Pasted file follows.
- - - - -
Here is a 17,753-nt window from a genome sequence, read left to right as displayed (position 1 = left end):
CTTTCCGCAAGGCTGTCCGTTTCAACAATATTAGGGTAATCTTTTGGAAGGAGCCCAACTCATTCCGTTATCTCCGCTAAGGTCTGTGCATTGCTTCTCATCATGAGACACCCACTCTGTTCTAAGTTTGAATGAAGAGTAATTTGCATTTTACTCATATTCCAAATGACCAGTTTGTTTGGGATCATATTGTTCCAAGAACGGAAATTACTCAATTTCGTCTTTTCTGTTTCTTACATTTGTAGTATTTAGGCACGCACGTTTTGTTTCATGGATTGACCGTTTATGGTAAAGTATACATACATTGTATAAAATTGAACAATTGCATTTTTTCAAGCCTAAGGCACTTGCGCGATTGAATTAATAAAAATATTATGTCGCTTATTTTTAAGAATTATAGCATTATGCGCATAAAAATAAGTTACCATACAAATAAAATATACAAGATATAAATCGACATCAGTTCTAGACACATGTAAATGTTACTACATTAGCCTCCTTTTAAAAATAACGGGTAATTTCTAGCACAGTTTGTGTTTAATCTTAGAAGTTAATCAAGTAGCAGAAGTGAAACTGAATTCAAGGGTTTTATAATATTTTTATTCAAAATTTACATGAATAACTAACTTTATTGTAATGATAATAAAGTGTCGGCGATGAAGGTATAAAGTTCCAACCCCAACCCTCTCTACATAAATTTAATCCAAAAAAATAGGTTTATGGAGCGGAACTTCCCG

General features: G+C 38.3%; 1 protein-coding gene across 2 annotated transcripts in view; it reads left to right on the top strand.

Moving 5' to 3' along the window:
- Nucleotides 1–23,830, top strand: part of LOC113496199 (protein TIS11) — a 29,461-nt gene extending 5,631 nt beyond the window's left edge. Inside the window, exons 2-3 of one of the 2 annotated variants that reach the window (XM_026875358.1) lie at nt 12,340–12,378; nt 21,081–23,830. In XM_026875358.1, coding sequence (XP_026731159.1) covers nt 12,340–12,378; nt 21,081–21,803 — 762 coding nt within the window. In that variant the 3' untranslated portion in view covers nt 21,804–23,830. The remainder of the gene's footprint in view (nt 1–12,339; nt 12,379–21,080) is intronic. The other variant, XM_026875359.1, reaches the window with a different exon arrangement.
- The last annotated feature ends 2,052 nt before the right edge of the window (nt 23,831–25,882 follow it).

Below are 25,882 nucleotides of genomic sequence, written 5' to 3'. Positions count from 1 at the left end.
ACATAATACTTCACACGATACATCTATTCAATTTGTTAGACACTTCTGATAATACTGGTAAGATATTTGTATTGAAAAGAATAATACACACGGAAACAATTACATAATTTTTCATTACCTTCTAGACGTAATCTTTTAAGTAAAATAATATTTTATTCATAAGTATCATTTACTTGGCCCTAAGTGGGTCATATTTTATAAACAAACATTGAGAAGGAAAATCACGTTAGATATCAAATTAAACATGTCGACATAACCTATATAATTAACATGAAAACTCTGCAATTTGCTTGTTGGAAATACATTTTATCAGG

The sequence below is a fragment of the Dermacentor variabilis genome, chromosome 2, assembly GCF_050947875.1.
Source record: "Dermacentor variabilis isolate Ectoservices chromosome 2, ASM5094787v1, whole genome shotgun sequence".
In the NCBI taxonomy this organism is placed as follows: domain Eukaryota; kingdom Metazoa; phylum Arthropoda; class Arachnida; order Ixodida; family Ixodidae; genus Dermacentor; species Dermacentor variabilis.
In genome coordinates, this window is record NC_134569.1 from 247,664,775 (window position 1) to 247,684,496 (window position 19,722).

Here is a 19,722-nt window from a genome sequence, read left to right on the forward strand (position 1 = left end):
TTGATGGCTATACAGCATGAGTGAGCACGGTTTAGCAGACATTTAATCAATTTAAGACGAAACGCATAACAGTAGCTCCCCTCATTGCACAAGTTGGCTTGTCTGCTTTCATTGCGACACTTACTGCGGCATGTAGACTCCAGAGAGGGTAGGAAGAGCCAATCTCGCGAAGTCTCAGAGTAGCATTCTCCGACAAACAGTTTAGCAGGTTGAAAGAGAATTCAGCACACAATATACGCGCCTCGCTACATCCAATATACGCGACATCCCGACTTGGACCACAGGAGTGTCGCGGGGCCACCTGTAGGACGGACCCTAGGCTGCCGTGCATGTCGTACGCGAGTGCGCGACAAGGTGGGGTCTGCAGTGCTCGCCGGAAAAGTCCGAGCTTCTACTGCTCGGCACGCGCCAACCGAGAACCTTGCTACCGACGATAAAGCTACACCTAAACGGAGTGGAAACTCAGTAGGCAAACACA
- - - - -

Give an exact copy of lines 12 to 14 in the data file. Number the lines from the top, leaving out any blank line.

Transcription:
In genome coordinates, this window is record NC_134569.1 from 247,664,775 (window position 1) to 247,684,496 (window position 19,722).

Here is a 19,722-nt window from a genome sequence, read left to right on the forward strand (position 1 = left end):
TTGATGGCTATACAGCATGAGTGAGCACGGTTTAGCAGACATTTAATCAATTTAAGACGAAACGCATAACAGTAGCTCCCCTCATTGCACAAGTTGGCTTGTCTGCTTTCATTGCGACACTTACTGCGGCATGTAGACTCCAGAGAGGGTAGGAAGAGCCAATCTCGCGAAGTCTCAGAGTAGCATTCTCCGACAAACAGTTTAGCAGGTTGAAAGAGAATTCAGCACACAATATACGCGCCTCGCTACATCCAATATACGCGACATCCCGACTTGGACCACAGGAGTGTCGCGGGGCCACCTGTAGGACGGACCCTAGGCTGCCGTGCATGTCGTACGCGAGTGCGCGACAAGGTGGGGTCTGCAGTGCTCGCCGGAAAAGTCCGAGCTTCTACTGCTCGGCACGCGCCAACCGAGAACCTTGCTACCGACGATAAAGCTACACCTAAACGGAGTGGAAACTCAGTAGGCAAACACA